The best landscaping is intentional. A good eye and well-thought-out strategy make the difference between an enviable oasis and perfunctory plant plopping. Gardens new and old alike can suffer from rushing to get something in the ground or letting overgrowth suffocate an existing design.
Evaluating your own landscape challenges your preexisting bias. It’s not easy. Even though I coach, design and do what I call “the vision thing” for a living, it’s a completely different story in my own garden. What comes to me easily in someone else’s space is harder in mine.
Existing plants, beds, topography and style can blur your ability to come up with a creative new plan. What should you do to see beyond the chaos? Simple — use your smartphone to discern your landscape needs.
See your garden as a blank canvas
Take photos of the entire front and back of your house and your yard and beds. Then use your photo program to print them in black and white. Depending on the time of day or the amount of shade, lighten the images so that the plants and trees are somewhat faded.
Now you have a pale, semi-blank canvas uncluttered by the visual interruptions that interfere with a comprehensive evaluation.
Treat your landscape as though it weren’t hampered by that giant row of shrubs that now obscure your front windows, or those sun perennials that never bloom because the trees have grown, shading them out. Rethink a straight skinny bed along the front of the house or plants squeezing out your front walkway.
You can drive around your neighborhood looking for inspiration, and you can noodle around websites like Pinterest or Houzz to find a style and plants you like. Once I start surfing those sites, I find myself pinning dozens and dozens of great ideas to my own Pinterest and Houzz boards.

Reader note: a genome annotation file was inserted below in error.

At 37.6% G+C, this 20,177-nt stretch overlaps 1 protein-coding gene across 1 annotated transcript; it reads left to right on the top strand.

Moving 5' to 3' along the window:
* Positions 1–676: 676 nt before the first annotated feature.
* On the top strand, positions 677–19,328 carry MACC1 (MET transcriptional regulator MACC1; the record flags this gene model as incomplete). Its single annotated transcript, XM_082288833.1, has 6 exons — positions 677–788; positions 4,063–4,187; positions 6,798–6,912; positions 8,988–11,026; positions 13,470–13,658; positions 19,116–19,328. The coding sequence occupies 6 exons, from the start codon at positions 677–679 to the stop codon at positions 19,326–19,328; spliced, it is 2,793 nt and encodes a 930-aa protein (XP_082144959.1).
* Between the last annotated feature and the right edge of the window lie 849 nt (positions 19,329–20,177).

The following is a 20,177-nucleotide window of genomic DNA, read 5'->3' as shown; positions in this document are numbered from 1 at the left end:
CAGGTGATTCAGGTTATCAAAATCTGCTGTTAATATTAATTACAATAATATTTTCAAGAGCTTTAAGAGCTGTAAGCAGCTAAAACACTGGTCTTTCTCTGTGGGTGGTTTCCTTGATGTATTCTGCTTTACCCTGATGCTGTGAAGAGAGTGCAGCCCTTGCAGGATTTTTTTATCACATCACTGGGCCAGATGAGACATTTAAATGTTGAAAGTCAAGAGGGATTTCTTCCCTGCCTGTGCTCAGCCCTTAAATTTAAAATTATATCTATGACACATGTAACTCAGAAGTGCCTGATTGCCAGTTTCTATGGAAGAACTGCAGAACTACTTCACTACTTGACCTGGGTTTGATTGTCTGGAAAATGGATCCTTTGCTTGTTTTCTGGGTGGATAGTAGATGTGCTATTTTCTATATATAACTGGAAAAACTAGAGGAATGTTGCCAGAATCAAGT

Then, grab your pencil and sketch in rough images in colored pencil or tape on some colored mini plant pics to get an idea of how it will all look together.
Remember these top tips for a garden design update
Keep your landscaping in proportion to your house and property. Consider all things in your line of sight. For example — a charming little cottage with a postage stamp-size front yard isn’t the place for a towering fountain.
Work to achieve balance with all your elements — trees, plants and hardscape. Don’t put too many of your big plants on one side of the house or a bed. Balance doesn’t just mean creating a mirror image; asymmetrical design could include a tree on one side and several good-size shrubs on the opposite side. It doesn’t have to be matchy-matchy, just not overly heavy on just one side.
Add in a focal point or two. The best designs highlight a specimen plant or another element that draws your eye and brings the garden into focus. This provides definition in the landscape.
Think pots, birdbaths or a fountain, gazing balls — you get the idea. Here, less is more.
Plan according to the design rule that items in threes and odd numbers are more interesting in any design. Repetition of plants, colors or forms make the best beds. Don’t plant one of everything — it will look chaotic. Plant one focal point and then use clusters of three, five or seven to fill spaces.
Add texture into your planning. Think about combining coarse and fine plants. Your result will look best if you have contrasting textures — big plants and delicate leaves and strappy or spiky forms all play off one another.
If you’re not sure about your first attempt, just print out another set of photos and try something different. The possibilities are endless.